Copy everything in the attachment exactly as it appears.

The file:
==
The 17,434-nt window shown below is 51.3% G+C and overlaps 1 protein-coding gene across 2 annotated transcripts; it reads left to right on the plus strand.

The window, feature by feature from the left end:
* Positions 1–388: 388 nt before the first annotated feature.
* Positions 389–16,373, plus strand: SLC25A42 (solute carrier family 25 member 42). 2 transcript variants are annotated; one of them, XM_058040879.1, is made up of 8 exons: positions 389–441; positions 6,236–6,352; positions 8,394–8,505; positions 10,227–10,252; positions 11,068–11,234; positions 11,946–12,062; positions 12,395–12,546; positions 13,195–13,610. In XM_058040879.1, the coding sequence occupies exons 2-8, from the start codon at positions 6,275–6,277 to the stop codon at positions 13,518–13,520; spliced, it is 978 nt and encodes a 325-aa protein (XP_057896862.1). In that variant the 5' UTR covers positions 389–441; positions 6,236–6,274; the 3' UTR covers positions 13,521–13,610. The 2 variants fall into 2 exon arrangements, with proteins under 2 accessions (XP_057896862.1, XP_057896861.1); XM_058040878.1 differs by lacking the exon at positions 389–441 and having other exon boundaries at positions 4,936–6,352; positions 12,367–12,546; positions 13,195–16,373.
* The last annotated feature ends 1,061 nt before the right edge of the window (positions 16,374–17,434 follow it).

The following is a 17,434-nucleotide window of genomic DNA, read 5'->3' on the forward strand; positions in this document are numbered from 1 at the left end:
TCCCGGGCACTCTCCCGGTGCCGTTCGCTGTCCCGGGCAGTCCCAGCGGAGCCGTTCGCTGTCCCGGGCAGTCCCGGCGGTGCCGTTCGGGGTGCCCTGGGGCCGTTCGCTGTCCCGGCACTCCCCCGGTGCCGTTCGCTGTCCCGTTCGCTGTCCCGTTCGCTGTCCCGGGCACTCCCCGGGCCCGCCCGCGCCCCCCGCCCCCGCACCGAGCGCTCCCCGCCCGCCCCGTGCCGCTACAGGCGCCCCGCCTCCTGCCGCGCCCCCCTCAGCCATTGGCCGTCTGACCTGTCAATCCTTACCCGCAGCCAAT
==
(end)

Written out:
The 17,434-nt window shown below is 51.3% G+C and overlaps 1 protein-coding gene across 2 annotated transcripts; it reads left to right on the plus strand.

The window, feature by feature from the left end:
* Positions 1–388: 388 nt before the first annotated feature.
* Positions 389–16,373, plus strand: SLC25A42 (solute carrier family 25 member 42). 2 transcript variants are annotated; one of them, XM_058040879.1, is made up of 8 exons: positions 389–441; positions 6,236–6,352; positions 8,394–8,505; positions 10,227–10,252; positions 11,068–11,234; positions 11,946–12,062; positions 12,395–12,546; positions 13,195–13,610. In XM_058040879.1, the coding sequence occupies exons 2-8, from the start codon at positions 6,275–6,277 to the stop codon at positions 13,518–13,520; spliced, it is 978 nt and encodes a 325-aa protein (XP_057896862.1). In that variant the 5' UTR covers positions 389–441; positions 6,236–6,274; the 3' UTR covers positions 13,521–13,610. The 2 variants fall into 2 exon arrangements, with proteins under 2 accessions (XP_057896862.1, XP_057896861.1); XM_058040878.1 differs by lacking the exon at positions 389–441 and having other exon boundaries at positions 4,936–6,352; positions 12,367–12,546; positions 13,195–16,373.
* The last annotated feature ends 1,061 nt before the right edge of the window (positions 16,374–17,434 follow it).

The following is a 17,434-nucleotide window of genomic DNA, read 5'->3' on the forward strand; positions in this document are numbered from 1 at the left end:
TCCCGGGCACTCTCCCGGTGCCGTTCGCTGTCCCGGGCAGTCCCAGCGGAGCCGTTCGCTGTCCCGGGCAGTCCCGGCGGTGCCGTTCGGGGTGCCCTGGGGCCGTTCGCTGTCCCGGCACTCCCCCGGTGCCGTTCGCTGTCCCGTTCGCTGTCCCGTTCGCTGTCCCGGGCACTCCCCGGGCCCGCCCGCGCCCCCCGCCCCCGCACCGAGCGCTCCCCGCCCGCCCCGTGCCGCTACAGGCGCCCCGCCTCCTGCCGCGCCCCCCTCAGCCATTGGCCGTCTGACCTGTCAATCCTTACCCGCAGCCAAT